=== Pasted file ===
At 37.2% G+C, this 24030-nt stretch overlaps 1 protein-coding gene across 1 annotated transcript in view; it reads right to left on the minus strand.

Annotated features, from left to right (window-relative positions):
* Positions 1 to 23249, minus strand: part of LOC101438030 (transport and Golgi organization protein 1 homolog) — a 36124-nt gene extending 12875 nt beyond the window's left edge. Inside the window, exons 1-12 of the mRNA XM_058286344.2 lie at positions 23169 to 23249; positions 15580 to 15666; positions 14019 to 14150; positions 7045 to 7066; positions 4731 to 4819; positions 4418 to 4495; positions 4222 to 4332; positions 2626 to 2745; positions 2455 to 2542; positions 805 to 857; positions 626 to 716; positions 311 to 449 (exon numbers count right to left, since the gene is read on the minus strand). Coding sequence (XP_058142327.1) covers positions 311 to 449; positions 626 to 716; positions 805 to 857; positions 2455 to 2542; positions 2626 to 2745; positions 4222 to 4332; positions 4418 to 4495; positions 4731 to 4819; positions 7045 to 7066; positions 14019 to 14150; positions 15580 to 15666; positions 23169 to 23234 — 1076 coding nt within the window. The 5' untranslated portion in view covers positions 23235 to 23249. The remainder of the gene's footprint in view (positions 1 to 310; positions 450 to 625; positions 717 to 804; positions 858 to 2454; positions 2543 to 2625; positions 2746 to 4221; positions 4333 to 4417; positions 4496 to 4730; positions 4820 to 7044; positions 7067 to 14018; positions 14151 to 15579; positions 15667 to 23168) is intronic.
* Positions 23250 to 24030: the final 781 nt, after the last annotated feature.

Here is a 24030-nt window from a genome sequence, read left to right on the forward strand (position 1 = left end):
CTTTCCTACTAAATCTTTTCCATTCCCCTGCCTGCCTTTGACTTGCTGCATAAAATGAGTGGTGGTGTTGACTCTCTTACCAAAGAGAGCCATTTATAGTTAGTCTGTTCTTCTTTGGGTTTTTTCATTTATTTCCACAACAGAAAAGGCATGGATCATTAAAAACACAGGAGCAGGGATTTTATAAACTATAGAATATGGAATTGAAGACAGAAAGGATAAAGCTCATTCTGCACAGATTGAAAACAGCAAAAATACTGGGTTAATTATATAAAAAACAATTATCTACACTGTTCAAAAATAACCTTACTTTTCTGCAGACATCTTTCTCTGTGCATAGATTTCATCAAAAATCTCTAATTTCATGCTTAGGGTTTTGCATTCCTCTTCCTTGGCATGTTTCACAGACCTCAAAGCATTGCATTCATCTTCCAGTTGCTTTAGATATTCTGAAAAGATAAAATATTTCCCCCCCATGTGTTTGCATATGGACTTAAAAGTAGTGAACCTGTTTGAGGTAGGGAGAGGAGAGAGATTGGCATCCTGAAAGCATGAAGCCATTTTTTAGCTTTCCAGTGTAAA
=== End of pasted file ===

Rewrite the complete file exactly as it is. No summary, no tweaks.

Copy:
At 37.2% G+C, this 24030-nt stretch overlaps 1 protein-coding gene across 1 annotated transcript in view; it reads right to left on the minus strand.

Annotated features, from left to right (window-relative positions):
* Positions 1 to 23249, minus strand: part of LOC101438030 (transport and Golgi organization protein 1 homolog) — a 36124-nt gene extending 12875 nt beyond the window's left edge. Inside the window, exons 1-12 of the mRNA XM_058286344.2 lie at positions 23169 to 23249; positions 15580 to 15666; positions 14019 to 14150; positions 7045 to 7066; positions 4731 to 4819; positions 4418 to 4495; positions 4222 to 4332; positions 2626 to 2745; positions 2455 to 2542; positions 805 to 857; positions 626 to 716; positions 311 to 449 (exon numbers count right to left, since the gene is read on the minus strand). Coding sequence (XP_058142327.1) covers positions 311 to 449; positions 626 to 716; positions 805 to 857; positions 2455 to 2542; positions 2626 to 2745; positions 4222 to 4332; positions 4418 to 4495; positions 4731 to 4819; positions 7045 to 7066; positions 14019 to 14150; positions 15580 to 15666; positions 23169 to 23234 — 1076 coding nt within the window. The 5' untranslated portion in view covers positions 23235 to 23249. The remainder of the gene's footprint in view (positions 1 to 310; positions 450 to 625; positions 717 to 804; positions 858 to 2454; positions 2543 to 2625; positions 2746 to 4221; positions 4333 to 4417; positions 4496 to 4730; positions 4820 to 7044; positions 7067 to 14018; positions 14151 to 15579; positions 15667 to 23168) is intronic.
* Positions 23250 to 24030: the final 781 nt, after the last annotated feature.

Here is a 24030-nt window from a genome sequence, read left to right on the forward strand (position 1 = left end):
CTTTCCTACTAAATCTTTTCCATTCCCCTGCCTGCCTTTGACTTGCTGCATAAAATGAGTGGTGGTGTTGACTCTCTTACCAAAGAGAGCCATTTATAGTTAGTCTGTTCTTCTTTGGGTTTTTTCATTTATTTCCACAACAGAAAAGGCATGGATCATTAAAAACACAGGAGCAGGGATTTTATAAACTATAGAATATGGAATTGAAGACAGAAAGGATAAAGCTCATTCTGCACAGATTGAAAACAGCAAAAATACTGGGTTAATTATATAAAAAACAATTATCTACACTGTTCAAAAATAACCTTACTTTTCTGCAGACATCTTTCTCTGTGCATAGATTTCATCAAAAATCTCTAATTTCATGCTTAGGGTTTTGCATTCCTCTTCCTTGGCATGTTTCACAGACCTCAAAGCATTGCATTCATCTTCCAGTTGCTTTAGATATTCTGAAAAGATAAAATATTTCCCCCCCATGTGTTTGCATATGGACTTAAAAGTAGTGAACCTGTTTGAGGTAGGGAGAGGAGAGAGATTGGCATCCTGAAAGCATGAAGCCATTTTTTAGCTTTCCAGTGTAAA